The unique Adama Australia Motorbike Crop Trial Tours - WA, which was held through the State’s Great Southern and South Coast regions, even attracted late interest from a group of Queensland growers who were so impressed by the idea they have since made an early booking for next year.
The tour highlighted a range of research into crop disease, weed control and growth regulation, as well as varieties, soil amelioration, nutrition and sowing systems, also being conducted by local grower groups, other agribusinesses and the WA Department of Primary Industries and Regional Development, and some with funding from GRDC.
Blended with camping, wine tasting, campfire ballads, a ride up and down one of the region’s major tourist sites, Bluff Knoll, supporting local suppliers and concluding at the home of Butterfield Beef near Borden, the event was a recipe for success and some great rural bonding.
Adama Australia’s market development manager - WA, Bevan Addison, said planning for the motorbike tour and setting up appropriate trials for the event commenced in March in conjunction with agricultural consultant Graham Laslett and was also assisted by local agronomist Tim Trezise.
The tour group comprised of about 20 motorbikes and a number of cars, with growers from Esperance around to Badgingarra keen to join the event and view the range of trials.
A barley disease trial is investigating various fungicides for control of spot form net blotch, particularly with the concern over developing resistance to triazole fungicides.
Bevan said this was probably the major disease of barley in WA and had long been treated with cost-effective triazole fungicides such as propiconazole.
“Double fungicide sprays have increased in recent years, without rotating fungicide groups, and this has caused some resistance to develop. Unfortunately, it also appears that once one triazole has become less effective, the particular population will be cross-resistant to other triazoles to varying degrees,’’ Bevan said.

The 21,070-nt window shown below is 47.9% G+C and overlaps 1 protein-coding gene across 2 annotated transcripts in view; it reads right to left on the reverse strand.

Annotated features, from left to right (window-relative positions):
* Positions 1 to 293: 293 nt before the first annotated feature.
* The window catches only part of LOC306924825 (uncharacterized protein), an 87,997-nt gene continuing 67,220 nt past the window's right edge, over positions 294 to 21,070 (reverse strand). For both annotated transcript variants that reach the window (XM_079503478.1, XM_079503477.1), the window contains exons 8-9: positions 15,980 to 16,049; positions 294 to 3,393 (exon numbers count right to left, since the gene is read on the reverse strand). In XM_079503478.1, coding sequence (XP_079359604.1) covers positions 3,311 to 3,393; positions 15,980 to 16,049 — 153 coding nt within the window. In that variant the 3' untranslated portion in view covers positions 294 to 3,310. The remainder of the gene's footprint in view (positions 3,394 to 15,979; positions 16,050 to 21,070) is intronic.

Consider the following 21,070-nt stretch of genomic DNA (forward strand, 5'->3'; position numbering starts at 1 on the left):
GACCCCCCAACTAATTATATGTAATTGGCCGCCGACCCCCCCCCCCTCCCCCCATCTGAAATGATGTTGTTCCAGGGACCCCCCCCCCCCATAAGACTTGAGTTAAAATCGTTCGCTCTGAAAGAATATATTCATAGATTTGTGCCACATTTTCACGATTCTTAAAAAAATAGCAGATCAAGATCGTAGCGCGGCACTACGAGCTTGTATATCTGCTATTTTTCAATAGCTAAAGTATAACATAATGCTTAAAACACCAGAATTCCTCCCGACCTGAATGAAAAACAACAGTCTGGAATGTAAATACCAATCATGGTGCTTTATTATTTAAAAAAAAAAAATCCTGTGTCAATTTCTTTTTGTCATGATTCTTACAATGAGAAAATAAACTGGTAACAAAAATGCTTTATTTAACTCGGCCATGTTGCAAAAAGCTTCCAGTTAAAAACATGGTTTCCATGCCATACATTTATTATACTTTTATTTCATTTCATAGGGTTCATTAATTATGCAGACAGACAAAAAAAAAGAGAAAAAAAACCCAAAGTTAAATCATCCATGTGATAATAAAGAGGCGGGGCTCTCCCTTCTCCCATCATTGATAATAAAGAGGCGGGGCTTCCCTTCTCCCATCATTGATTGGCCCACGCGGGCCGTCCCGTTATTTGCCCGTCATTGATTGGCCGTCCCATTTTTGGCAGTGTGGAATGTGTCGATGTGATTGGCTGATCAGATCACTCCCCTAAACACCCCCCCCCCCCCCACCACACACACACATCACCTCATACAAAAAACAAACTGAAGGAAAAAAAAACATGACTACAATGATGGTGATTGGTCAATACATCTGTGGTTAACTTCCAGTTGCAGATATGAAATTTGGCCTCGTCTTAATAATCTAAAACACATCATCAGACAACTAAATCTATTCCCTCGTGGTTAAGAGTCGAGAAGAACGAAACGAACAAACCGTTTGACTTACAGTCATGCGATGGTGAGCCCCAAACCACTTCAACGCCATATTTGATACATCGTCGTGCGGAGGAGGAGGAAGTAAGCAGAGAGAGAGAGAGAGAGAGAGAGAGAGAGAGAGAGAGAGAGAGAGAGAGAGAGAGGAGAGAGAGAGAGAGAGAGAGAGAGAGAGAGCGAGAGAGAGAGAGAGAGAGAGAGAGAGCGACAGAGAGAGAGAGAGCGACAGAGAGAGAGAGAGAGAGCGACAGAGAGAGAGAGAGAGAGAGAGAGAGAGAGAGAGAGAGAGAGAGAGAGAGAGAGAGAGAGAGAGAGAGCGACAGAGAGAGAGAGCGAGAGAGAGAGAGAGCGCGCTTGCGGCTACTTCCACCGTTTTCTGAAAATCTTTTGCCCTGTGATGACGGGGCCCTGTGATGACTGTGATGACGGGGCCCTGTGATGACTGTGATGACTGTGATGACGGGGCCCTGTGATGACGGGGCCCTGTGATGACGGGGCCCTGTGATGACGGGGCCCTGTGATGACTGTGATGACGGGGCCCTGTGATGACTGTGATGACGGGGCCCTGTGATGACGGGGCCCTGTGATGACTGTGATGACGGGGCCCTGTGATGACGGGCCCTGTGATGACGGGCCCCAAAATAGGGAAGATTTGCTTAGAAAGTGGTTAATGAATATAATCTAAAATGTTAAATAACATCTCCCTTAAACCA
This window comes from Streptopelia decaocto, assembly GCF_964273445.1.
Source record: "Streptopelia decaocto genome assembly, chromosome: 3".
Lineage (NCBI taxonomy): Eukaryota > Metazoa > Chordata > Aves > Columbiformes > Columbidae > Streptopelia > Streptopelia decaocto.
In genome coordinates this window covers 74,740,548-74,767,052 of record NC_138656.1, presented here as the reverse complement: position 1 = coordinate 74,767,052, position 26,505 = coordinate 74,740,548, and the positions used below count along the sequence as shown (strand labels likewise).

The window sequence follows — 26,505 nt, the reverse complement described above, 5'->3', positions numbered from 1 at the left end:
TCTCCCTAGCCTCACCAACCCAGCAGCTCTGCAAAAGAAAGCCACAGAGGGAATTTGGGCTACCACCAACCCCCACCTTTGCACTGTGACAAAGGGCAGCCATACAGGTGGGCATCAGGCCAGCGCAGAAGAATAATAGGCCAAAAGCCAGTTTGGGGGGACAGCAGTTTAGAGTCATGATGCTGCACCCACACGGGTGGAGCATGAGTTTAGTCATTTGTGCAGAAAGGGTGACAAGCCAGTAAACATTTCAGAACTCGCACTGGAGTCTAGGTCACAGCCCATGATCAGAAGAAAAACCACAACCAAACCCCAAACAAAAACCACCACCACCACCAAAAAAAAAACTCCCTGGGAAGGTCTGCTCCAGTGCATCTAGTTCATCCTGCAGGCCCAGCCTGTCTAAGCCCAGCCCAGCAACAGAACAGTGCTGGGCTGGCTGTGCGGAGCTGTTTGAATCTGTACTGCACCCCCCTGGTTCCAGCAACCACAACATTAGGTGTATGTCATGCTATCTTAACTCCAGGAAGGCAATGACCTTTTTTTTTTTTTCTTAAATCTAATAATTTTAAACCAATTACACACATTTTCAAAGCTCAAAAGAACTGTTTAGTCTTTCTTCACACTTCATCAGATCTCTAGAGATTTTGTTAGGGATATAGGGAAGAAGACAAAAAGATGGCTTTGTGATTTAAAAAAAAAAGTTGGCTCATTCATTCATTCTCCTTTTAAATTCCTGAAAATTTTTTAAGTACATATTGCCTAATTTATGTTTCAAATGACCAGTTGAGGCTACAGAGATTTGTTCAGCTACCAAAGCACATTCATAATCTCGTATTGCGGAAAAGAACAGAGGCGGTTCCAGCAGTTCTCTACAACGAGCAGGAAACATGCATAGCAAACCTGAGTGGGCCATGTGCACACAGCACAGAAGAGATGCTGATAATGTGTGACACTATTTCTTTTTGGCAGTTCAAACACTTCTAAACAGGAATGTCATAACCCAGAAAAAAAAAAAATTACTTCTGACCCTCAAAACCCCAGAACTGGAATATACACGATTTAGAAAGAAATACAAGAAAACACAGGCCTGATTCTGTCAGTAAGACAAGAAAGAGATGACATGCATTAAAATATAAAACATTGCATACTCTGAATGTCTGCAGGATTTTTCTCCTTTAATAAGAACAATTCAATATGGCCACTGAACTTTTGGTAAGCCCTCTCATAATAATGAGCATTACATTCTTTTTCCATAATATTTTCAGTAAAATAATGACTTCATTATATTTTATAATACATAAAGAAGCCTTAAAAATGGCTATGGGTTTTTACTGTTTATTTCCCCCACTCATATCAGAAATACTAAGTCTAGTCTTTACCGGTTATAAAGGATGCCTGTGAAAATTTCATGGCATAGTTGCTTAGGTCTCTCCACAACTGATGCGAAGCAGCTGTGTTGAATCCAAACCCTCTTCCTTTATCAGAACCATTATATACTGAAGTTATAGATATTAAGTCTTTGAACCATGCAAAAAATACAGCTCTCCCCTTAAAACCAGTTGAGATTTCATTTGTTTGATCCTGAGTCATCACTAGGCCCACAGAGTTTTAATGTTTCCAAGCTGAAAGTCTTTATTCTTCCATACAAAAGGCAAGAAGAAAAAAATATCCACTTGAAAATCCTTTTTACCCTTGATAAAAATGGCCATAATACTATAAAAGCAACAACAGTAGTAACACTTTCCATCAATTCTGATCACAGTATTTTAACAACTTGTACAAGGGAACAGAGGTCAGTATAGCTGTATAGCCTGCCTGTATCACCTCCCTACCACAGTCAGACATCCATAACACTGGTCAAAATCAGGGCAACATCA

He said there were various dual mode of action products available which, when used prior to resistance emerging, could help delay its onset and spread, hence it was critical for growers to start using the full range of options.
Topnotch, a new fungicide from Adama expected to be registered soon containing azoxystrobin and propiconazole, and which has shown good results against spot form net blotch and various other diseases, is being compared against several standards in the trial.
Adama has also combined with Sacoa in the trial to assess the benefits of a novel approach to disease involving Topnotch mixed with Biopest, a highly refined paraffinic oil that has fungicidal properties. Biopest can act as a preventative product when sprayed early or, when sprayed as part of a fungicide mix, can assist fungicide entry into plant as well as provide a protectant effect.
A wild radish control trial with two treatment timings at a site under heavy weed pressure is comparing the performance of different herbicides according to weed size, shading levels, crop coverage and competition.
Bevan said in the southern region, spraying had generally been undertaken at a later timing, allowing all weeds to emerge, however he said broadleaf weed competition could result in $50-$60 per hectare per week in lost yield for every week spraying was delayed.
“Weeds also become larger and harder to control, and shading of some plants results in ‘escapes’ that have been subjected to sub-lethal doses of herbicide, causing a continuous problem.’’
“There are generally lower levels of radish in Great Southern crops, however testing has shown there is actually a fairly high level of resistance in some populations.
“Southern growers should learn from the mistakes of northern farmers – they are in the box seat to avoid the same issues occurring for them. It is far better to spray early using a residual herbicide and to then spray again if needed. Small weeds will be controlled better, crop yields are improved and resistance management is much better.’’